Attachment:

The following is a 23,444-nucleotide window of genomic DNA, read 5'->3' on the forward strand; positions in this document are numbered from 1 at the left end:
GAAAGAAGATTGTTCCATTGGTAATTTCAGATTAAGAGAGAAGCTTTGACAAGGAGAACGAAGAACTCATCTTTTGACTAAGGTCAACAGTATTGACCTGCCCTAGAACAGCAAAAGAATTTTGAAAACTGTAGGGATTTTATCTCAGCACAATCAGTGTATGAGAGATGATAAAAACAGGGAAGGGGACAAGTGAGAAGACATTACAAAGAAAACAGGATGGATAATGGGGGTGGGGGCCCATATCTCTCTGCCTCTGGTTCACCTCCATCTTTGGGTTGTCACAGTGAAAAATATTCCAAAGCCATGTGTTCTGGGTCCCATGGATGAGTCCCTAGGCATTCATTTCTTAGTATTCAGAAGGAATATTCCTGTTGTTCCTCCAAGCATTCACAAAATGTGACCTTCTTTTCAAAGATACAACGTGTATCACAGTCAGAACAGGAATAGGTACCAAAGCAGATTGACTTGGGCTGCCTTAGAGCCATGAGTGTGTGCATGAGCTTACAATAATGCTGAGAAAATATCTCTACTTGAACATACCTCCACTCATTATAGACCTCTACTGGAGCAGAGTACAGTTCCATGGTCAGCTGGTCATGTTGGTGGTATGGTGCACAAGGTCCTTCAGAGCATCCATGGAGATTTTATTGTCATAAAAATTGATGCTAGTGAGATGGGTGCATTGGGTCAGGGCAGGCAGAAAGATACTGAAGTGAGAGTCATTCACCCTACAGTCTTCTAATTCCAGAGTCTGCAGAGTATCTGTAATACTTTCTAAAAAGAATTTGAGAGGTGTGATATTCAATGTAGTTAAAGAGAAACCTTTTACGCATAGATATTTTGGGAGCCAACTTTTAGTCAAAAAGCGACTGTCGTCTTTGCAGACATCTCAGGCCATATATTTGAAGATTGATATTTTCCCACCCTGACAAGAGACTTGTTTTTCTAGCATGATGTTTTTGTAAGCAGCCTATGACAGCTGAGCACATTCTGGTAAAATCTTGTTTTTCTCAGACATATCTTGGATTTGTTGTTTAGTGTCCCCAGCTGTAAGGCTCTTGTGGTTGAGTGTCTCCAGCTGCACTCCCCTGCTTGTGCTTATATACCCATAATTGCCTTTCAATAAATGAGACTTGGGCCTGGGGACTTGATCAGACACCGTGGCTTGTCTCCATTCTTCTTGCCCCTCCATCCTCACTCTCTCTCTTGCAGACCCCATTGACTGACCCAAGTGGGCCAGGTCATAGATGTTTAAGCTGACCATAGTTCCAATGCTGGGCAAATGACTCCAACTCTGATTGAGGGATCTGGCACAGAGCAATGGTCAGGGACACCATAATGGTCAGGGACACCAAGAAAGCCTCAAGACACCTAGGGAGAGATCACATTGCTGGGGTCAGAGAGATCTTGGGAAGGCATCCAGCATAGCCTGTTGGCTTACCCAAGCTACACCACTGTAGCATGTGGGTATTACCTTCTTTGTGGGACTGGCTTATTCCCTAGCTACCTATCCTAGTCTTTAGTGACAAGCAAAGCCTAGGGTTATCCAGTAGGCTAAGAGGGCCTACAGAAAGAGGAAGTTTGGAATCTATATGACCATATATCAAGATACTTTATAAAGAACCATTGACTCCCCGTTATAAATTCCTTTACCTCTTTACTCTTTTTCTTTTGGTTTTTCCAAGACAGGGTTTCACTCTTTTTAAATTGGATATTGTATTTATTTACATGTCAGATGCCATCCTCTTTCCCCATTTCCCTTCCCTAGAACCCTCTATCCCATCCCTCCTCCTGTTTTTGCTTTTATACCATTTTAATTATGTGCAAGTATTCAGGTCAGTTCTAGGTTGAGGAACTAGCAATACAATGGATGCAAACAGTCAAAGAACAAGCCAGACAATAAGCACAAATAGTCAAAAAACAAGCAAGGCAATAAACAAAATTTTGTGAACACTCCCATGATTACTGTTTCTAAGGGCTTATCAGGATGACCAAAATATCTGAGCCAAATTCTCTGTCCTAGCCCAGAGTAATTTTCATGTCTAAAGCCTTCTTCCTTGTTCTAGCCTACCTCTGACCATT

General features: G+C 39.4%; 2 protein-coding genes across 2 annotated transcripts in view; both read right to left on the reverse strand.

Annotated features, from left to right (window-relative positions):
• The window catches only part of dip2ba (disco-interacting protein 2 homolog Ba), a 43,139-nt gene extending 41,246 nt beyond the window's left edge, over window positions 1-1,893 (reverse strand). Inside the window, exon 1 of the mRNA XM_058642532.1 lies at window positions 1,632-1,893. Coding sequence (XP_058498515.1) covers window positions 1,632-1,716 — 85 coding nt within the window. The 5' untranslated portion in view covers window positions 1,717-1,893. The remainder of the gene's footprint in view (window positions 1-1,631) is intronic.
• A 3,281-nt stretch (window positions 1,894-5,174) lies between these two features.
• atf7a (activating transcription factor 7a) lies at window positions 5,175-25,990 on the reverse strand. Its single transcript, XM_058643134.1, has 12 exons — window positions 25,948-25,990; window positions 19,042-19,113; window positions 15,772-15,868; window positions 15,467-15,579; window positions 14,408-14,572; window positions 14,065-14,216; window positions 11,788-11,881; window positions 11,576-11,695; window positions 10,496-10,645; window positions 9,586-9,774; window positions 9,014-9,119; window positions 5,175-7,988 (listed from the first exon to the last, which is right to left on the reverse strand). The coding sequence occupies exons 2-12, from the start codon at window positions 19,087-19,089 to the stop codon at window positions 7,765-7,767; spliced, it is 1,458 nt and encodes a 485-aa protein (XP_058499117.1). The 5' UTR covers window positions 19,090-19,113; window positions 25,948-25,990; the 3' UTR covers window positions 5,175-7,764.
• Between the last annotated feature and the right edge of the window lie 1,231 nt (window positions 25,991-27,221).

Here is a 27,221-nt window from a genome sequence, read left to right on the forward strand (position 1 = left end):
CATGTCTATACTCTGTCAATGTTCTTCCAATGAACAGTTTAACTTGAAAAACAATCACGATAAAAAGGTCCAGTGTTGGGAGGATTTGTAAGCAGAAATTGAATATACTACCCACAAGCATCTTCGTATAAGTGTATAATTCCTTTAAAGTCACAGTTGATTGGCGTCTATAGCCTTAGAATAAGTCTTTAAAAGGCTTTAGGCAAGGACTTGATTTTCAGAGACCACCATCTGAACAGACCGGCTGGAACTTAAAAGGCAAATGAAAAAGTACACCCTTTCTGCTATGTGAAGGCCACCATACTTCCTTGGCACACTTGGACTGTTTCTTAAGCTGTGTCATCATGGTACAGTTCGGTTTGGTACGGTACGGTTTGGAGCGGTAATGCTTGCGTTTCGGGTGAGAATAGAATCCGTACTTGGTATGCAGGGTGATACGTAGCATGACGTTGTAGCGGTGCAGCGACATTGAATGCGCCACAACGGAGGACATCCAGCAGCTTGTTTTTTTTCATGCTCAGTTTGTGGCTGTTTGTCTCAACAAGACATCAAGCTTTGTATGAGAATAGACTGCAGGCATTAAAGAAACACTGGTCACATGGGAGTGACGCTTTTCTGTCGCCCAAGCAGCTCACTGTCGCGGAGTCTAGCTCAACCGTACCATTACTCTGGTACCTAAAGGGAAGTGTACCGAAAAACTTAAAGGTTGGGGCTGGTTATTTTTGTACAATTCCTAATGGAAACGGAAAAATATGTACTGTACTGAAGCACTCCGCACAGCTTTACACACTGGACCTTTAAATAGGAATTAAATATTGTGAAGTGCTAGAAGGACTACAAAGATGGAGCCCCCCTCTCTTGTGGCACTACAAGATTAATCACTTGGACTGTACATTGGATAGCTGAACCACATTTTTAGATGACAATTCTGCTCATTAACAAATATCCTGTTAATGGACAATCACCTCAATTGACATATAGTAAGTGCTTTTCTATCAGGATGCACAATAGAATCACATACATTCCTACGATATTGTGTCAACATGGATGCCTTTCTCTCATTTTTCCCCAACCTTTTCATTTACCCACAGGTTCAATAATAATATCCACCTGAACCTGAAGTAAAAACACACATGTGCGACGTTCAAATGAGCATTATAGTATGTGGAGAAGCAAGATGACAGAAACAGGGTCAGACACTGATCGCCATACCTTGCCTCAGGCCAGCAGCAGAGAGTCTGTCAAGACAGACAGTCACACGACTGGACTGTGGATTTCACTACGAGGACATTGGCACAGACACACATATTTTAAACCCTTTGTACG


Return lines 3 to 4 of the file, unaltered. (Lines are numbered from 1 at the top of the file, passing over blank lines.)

General features: G+C 39.4%; 2 protein-coding genes across 2 annotated transcripts in view; both read right to left on the reverse strand.

Annotated features, from left to right (window-relative positions):